The Rest of the Story

 

Image Credit: Lion's Gate and Everest Entertainment
Image Credit: Lion’s Gate and Everest Entertainment

Mud is being marketed as an updated retelling of Huckleberry Finn, but I don’t recall Mark Twain ever expounding the lesson so central to this film: “Boys, bitches will break your heart.” Now, you would probably surmise that a film featuring such a warning would be somewhat less than progressive when it comes to gender, but you would be wrong. Very, very wrong. Jeff Nichols’s coming-of-age tale of a 14-year-old boy assisting a wanted man in his quest to sail away with his one true love would seem to fit in neatly with the spate of recent hero films, featuring helpless women and taciturn men. But Mud subverts this narrative, highlighting the absurdity of the male presumption that his story is, without question, the only story. Mansplaining, it turns out, does not lead to healthy relationships nor happy Hollywood endings—especially not when the explainer in question is Matthew McConaughey.

Although Mud (McConaughey) recites the epic love song of Mud and Juniper (Reese Witherspoon) as though he’s her avenging knight and she’s his innocent queen, the film suggests that he’s leaving out a few, perhaps key, details. And it becomes increasingly clear that the tale Mud is spinning is his story alone. Mud simply assumes that if he loved Juniper from the moment she helped rescue him from a snakebite, she must have signed up for everlasting devotion as well. He assumes that if he wants to forgo showering for months and travel down the Mississippi River on a filthy boat with no money, she will too. These are not excellent assumptions.Ellis (Tye Sheridan), the boy at the center of the film, cannot fathom Juniper’s inability to see what a swell guy she has in Mud: he’s handsome beneath the layers of grime, sweet, and surprisingly ripped for someone who’s barely eaten in months. But, given that he has murdered at least one man, isn’t familiar with these newfangled things we call toothbrushes, and probably smells like an outhouse stuffed with cod, I suspect viewers might understand Juniper’s misgivings.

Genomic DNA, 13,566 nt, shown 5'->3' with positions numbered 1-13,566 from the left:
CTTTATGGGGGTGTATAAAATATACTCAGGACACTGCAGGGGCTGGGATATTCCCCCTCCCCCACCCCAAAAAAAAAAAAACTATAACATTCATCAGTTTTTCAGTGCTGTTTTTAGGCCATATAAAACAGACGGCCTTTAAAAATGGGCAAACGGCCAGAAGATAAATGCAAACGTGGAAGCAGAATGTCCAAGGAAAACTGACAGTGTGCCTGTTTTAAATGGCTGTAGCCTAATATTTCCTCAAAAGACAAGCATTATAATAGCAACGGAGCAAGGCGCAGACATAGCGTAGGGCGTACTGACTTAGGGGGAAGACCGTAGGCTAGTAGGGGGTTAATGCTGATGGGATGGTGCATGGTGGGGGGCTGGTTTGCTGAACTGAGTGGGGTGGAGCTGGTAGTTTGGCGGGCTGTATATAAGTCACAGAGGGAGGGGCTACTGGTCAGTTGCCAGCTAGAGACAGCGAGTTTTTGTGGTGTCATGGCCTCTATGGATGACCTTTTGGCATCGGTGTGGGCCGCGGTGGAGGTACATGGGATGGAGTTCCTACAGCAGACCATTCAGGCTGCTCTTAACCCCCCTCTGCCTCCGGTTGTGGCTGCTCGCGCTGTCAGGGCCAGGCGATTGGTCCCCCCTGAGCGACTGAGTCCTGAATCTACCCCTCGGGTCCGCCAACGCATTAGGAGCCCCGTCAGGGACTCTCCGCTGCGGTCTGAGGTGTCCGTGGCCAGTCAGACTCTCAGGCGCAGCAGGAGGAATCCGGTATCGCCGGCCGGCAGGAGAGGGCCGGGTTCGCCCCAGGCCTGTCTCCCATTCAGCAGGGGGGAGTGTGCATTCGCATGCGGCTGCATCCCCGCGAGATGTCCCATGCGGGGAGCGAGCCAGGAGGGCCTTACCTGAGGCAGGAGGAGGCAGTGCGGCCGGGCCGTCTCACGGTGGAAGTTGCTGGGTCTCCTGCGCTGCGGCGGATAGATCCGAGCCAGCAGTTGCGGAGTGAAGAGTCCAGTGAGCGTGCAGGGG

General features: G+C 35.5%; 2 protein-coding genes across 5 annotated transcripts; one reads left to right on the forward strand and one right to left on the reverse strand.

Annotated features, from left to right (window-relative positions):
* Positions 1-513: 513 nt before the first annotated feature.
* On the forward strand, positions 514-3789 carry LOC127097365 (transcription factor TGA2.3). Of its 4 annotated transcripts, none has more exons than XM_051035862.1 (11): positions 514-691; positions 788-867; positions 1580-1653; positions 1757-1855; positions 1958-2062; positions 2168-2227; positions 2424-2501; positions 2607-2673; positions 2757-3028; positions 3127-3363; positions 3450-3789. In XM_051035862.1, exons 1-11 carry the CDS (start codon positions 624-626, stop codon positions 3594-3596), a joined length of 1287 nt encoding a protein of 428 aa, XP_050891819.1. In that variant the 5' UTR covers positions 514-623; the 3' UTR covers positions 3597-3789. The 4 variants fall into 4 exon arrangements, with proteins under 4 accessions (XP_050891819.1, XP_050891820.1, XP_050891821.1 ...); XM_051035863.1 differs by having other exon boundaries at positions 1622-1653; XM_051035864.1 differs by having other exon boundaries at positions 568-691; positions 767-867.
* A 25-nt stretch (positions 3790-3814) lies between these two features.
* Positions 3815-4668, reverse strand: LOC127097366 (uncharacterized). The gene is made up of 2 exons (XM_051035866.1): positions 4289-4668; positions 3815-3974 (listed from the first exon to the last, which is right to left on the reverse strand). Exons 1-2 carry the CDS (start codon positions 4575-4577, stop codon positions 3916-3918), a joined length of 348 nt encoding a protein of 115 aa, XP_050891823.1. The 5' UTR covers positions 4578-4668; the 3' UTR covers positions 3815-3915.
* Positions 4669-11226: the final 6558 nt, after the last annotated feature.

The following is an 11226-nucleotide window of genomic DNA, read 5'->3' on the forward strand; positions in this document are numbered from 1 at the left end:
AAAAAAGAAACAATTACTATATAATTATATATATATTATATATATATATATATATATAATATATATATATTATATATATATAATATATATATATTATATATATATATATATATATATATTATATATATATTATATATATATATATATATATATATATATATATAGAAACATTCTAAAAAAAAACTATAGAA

Juniper is definitely not a queen. She’s not even likable. After watching her “betray” the childlike Mud and trample the romantic delusions of a sensitive teenager, it’s easy to write her off as the embodiment of female duplicity. But Nichols offers a few brief glimpses into Juniper’s head, suggesting that she’s not heartless. She simply no longer wants to play her role in Mud’s fairytale.

After Juniper refuses to join Mud and calmly reads his final love letter in front of Ellis, she presents a stern face to the heartbroken adolescent. But after Ellis leaves her hotel room, he peaks into her window to find her weeping on the bed. This one scene doesn’t discount the fact that Juniper, like Mud, is a problematic, manipulative figure. But the film doesn’t rest on Mud’s or Ellis’s assumptions of her. It asks whether Mud’s love for Juniper is really the love of a romantic myth that can’t handle her complex desires. Juniper’s desertion is then not indicative of her cruelty. It’s merely evidence that Mud’s story isn’t the only one worth hearing.